"This little red dot is very special because all of us have taken the trouble to take care of it very very well. All Singaporeans have worked hard to make Singapore special. The government is a special government - carefully constructed, bringing in the best people so that it can move Singapore forward, even with all the disadvantages that we have - the lack of resources, the position that we are in the region and in the world. And, Singapore is helped along by a first-class, excellent, efficient, uncorrupted public service that helps it to achieve Singaporeans' dreams." -- Minister Teo Chee Hean

The few excerpts demonstrate the process how "people" or the "man-in-the-street" often gets lost in Singapore governance. Perhaps "lost" is too strong a word, and to be more accurate, it is abstraction. How "people" becomes more and more abstracted in this process of Parliamentary debate. All the unhappiness and concerns of the "people" has become abstracted in that imaginary spiel by Minister Teo. Singapore, Singaporeans, little red dot, us, best people. In that little spiel, the people becomes an imagined concept.

Quote of the Day --

"Simple-minded ones like me can never realize eternal truths without constantly blundering and failing. Pray, forgive my errors and my rude speech. Instead of treating me as a mere monkey by birth, as I myself was content to think, you have elevated my status, and honoured me. After piercing my body with your arrow, and when I am about to die -- you are touching my understanding with a supreme illumination ..." -- The Ramayana as narrated by R.K. Narayan

Friday, April 06, 2007

On Fiction, History, Talent & Remembrance

In History, tyranny and oppression exist side by side with honour and valour. It is a necessary juxtaposition. The former warns while the latter inspires. the juxtaposition is what makes History mostly fascinating. A reader has asked how many noble men can we unearth if we excavate the tomes of Chinese history in light of the imaginings of the previous entry. The answer is many. But so too, in excavating the past, Chinese or otherwise, History is replete with examples which can support the reasoning behind the impending salary increase for civil servants and the Ministers.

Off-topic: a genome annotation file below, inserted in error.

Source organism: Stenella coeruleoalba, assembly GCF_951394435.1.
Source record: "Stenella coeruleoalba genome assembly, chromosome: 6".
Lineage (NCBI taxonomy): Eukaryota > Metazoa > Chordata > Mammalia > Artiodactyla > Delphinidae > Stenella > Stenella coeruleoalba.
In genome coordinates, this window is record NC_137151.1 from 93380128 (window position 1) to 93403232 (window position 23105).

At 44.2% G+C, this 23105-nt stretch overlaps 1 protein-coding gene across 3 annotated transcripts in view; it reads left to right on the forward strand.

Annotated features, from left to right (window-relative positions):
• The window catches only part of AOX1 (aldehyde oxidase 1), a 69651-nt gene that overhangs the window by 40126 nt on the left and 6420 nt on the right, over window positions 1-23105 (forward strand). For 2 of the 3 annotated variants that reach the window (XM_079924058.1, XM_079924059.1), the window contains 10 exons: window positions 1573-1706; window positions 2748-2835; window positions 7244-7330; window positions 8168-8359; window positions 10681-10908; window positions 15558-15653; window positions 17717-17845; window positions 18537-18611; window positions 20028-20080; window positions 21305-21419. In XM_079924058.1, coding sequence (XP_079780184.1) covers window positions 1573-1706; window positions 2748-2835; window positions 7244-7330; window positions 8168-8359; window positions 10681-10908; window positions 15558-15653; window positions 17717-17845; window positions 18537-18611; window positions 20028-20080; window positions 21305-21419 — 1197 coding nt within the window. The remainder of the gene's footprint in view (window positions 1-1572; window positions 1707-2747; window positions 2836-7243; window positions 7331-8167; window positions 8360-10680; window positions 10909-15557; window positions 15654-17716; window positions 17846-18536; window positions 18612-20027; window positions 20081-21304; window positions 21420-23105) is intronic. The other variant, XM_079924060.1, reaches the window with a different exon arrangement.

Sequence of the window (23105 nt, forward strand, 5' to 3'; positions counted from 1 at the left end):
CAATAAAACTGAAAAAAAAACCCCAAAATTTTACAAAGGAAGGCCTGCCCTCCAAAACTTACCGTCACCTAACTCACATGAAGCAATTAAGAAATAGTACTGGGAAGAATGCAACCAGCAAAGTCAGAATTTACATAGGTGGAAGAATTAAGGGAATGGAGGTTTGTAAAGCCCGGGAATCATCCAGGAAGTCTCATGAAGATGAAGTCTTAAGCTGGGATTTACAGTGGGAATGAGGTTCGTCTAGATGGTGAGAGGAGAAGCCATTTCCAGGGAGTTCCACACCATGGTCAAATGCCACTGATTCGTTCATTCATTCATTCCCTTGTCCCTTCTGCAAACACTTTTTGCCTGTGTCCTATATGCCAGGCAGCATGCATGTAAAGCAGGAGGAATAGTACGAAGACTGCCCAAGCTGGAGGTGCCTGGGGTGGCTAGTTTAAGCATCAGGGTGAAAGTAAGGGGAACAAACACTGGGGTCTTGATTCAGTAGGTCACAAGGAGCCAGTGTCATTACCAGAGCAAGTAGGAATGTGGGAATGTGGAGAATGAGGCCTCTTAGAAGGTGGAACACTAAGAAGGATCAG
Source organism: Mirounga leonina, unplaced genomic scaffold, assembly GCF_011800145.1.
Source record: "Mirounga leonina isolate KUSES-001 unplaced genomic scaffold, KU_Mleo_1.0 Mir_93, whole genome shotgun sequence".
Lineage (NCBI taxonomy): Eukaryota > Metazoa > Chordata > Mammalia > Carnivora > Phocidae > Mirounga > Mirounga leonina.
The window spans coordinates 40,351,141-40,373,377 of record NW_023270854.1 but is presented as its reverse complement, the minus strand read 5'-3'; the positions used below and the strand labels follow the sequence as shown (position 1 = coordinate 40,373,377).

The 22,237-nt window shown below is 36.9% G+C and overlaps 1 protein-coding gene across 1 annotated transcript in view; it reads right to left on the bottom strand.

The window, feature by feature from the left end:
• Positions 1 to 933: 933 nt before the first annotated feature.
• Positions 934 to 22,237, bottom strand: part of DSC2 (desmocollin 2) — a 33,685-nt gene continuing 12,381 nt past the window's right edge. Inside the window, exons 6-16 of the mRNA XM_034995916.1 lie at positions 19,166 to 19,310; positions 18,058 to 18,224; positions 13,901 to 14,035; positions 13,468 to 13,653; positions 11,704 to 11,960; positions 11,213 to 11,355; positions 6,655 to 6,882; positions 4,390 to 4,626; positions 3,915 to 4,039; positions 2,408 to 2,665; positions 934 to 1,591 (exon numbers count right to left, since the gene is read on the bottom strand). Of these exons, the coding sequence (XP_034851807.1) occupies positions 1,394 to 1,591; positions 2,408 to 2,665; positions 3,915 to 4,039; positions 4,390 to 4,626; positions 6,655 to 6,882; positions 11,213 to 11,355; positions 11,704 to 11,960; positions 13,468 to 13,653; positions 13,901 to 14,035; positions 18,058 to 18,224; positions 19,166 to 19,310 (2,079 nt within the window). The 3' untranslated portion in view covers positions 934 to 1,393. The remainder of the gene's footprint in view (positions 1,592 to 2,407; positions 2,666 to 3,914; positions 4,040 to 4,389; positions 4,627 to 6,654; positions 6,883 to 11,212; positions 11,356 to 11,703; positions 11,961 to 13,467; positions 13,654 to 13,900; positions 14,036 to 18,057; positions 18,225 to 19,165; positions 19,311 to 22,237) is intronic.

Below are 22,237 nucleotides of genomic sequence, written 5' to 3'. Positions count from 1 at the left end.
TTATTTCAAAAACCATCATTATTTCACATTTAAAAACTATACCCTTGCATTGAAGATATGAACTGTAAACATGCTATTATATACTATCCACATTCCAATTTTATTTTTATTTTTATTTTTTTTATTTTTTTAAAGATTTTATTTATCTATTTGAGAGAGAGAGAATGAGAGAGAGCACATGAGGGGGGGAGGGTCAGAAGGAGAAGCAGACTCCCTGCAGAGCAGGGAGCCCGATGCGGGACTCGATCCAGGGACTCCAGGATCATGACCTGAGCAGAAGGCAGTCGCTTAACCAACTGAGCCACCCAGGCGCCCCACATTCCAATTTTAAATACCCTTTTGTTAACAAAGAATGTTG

What matters is really who owns the power to determine narrative, who owns the power to tell the Story. Who dominates the Wordscape, setting the frames of reference for discourse, setting the conduits into which citizens' arguments are channeled. And more often than not, History is made to escort the helpless concentration camp refugees into the gas chambers without lifting a finger in protest. Because History is mute and History is just words waiting for deliverance.

But still, all is not lost. Culture and belief systems in human society are products as much from stories which escape the rigors of History. And sometimes, these stories live through Time achieving a pseudo historical significance much greater than those real Heroes and Villains from the recorded past. Epics like the Illiad and the Ramayana live in spite of Time, constantly finding rebirth and new representations in modernity as comics, as movies, as art, as dance, as plays, as computer and arcade games.

In this spirit, lets explore the Chinese epic novel telling the remarkable story of the Three Kingdoms. In many ways, this novel continues to live in culture and to inform modern values and belief systems. It is an apt story for Singapore because the novel, in one aspect, deals with the importance of political talent. Throughout the story, the rise and fall of kingdoms are determined by people of sublime talent. There is the coterie of great Generals recruited by Cao Cao, the ostensible villain in this epic. Generals, like the great Lu Bu or Zhang Liao, are not killed when defeated but co-opted into service in recognition of their talent. Then there are the talented strategists. Foremost being the famous Zhuge Liang. But peppered across the novel are other great talents like Pan Tong, who is the unsung hero of the Battle of Red Cliff. Lu Xun, the Wu strategist who perhaps starts the tragedy for the Shu kingdom of Liu Bei and Zhuge Liang. And Sima Yi, the Wei strategist who eventually united China under one kingdom.